The Bas Fisher Invitational presents a talk by Botanist Dr. David Lee about Nature, Science and the Arts

By Naomi Fisher, Bas Fisher Invitational

The Bas Fisher Invitational is excited to present a talk by Dr. David Lee, author of Nature’s Palette: the Science of Plant Color about the connection between Nature, Science, and the Arts.  He is interested in exploring with artists how that relationship is experienced and presented creatively, to help in our attempts to preserve it.  According to Lee, “How we relate to Nature is very important.  Understanding Nature may provide clues to how we may continue to value what is left of the natural world.”  A botanist for over 30 years, Lee’s interest in how culture and philosophy link with the natural world, particularly in South Florida, will be geared towards the art community with a presentation of images, texts, and sound.  Lee’s work is a potent reminder of how deeply interwoven plant colors are with human life and culture.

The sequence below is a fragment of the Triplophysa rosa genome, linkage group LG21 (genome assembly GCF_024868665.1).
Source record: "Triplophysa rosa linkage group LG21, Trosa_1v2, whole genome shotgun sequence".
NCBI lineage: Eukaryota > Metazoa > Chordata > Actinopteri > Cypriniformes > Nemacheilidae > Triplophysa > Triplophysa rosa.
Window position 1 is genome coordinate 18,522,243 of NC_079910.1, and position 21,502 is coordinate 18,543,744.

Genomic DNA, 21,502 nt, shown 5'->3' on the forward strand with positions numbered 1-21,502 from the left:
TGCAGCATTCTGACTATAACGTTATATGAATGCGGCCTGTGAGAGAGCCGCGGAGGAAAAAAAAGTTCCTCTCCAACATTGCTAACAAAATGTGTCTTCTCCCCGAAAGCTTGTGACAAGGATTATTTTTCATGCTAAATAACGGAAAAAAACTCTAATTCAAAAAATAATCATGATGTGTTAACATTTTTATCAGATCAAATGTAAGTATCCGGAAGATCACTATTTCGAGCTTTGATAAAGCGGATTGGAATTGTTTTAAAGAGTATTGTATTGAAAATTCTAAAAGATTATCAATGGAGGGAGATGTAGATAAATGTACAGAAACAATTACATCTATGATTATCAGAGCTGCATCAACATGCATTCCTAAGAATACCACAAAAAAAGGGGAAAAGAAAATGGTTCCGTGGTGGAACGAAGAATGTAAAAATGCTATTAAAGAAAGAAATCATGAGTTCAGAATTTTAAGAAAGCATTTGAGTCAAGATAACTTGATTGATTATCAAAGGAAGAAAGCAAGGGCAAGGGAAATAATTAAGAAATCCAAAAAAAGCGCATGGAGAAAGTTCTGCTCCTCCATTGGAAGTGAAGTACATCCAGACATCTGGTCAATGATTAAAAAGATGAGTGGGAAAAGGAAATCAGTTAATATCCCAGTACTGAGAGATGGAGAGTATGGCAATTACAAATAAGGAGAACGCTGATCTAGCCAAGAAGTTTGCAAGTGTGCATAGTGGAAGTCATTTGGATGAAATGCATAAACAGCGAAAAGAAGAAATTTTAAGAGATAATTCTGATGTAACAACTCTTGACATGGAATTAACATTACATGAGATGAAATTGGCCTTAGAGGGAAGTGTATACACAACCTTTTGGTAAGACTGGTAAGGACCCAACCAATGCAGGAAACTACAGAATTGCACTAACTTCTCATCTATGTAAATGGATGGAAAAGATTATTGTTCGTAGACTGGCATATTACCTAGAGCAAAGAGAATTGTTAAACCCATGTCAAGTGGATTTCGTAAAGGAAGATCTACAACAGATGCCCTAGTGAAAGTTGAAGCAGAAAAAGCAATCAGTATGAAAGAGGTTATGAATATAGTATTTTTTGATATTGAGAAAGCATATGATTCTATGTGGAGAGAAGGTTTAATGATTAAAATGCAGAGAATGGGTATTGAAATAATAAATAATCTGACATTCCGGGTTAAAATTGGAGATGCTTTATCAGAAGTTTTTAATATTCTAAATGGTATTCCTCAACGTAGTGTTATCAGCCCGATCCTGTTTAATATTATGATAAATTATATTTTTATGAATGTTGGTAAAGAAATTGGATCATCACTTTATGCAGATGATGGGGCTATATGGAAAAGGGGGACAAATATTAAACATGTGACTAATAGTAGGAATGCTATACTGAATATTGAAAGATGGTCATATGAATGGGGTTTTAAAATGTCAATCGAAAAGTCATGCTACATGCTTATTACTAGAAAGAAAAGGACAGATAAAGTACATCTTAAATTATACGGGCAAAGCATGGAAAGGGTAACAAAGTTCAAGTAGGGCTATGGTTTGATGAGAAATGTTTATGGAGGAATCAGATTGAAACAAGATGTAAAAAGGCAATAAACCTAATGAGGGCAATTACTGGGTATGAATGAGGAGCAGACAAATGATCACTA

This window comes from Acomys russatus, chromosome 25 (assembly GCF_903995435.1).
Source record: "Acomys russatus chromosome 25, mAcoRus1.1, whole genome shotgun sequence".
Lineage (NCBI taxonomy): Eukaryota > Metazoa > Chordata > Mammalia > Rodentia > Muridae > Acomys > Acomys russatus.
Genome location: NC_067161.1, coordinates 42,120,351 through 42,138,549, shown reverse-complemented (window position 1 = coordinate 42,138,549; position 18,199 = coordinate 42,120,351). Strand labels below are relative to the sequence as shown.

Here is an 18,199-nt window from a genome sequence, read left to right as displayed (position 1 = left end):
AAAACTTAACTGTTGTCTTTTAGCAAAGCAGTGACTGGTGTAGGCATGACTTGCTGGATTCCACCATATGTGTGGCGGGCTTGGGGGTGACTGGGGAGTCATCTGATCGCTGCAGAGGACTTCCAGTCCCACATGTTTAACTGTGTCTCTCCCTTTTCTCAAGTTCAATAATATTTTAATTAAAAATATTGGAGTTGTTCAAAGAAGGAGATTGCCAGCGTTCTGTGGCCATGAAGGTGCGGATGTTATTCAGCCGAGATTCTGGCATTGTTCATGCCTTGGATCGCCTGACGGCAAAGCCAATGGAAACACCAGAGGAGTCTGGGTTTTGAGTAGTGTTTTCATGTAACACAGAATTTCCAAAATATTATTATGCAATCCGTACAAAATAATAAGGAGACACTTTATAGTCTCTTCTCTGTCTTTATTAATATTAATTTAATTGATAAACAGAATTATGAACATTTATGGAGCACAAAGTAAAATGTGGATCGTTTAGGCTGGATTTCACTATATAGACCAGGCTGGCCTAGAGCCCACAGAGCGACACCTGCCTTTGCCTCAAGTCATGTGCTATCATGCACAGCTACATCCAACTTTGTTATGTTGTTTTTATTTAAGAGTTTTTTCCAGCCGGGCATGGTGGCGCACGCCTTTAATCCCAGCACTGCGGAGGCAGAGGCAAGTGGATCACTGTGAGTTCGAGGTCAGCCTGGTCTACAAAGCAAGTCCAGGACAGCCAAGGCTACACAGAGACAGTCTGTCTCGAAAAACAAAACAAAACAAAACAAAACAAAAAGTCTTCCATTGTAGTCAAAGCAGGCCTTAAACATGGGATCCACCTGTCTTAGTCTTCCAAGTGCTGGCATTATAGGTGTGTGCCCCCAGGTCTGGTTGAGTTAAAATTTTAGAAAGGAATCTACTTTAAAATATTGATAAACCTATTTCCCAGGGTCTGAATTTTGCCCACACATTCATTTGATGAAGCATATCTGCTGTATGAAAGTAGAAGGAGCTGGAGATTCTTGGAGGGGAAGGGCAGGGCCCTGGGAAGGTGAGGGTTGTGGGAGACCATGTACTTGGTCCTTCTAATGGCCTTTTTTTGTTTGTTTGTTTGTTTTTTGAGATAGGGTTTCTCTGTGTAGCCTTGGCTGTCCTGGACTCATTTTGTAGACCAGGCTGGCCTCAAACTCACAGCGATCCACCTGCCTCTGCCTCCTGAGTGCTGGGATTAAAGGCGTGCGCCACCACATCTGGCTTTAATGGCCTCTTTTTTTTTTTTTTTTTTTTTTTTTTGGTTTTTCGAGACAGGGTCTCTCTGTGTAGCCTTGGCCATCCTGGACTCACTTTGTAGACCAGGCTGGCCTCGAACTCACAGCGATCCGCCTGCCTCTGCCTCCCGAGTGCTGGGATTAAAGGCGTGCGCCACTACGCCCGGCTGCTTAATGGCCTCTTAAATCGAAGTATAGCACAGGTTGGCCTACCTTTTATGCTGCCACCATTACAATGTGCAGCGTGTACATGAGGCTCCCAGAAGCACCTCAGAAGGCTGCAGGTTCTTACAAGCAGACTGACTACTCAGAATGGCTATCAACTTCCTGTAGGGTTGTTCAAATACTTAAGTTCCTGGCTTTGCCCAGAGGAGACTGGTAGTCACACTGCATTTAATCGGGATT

From a review of Nature’s Palette; “Though he didn’t realize it at the time, David Lee began this book twenty-five years ago as he was hiking in the mountains outside Kuala Lumpur. Surrounded by the wonders of the jungle, Lee found his attention drawn to one plant in particular, a species of fern whose electric blue leaves shimmered amidst the surrounding green. The evolutionary wonder of the fern’s extravagant beauty filled Lee with awe—and set him on a career-long journey to understand everything about plant colors.”

This is the first public program as part of WEIRD MIAMI, a project to integrate the South Florida community with creative city tours that turns locals into tourists as they discover unnoticed and unknown places while tracing undocumented histories, redrawing maps and making new friends.

David Lee is the former director of The Kampong.  Lee recently retired from FIU, where he had served as chairperson of the Department of Biological Sciences at Florida International University, and had worked for 26 years.  Lee has conducted fieldwork throughout the tropics and in the Everglades, and has authored some 75 peer-reviewed articles and 7 books.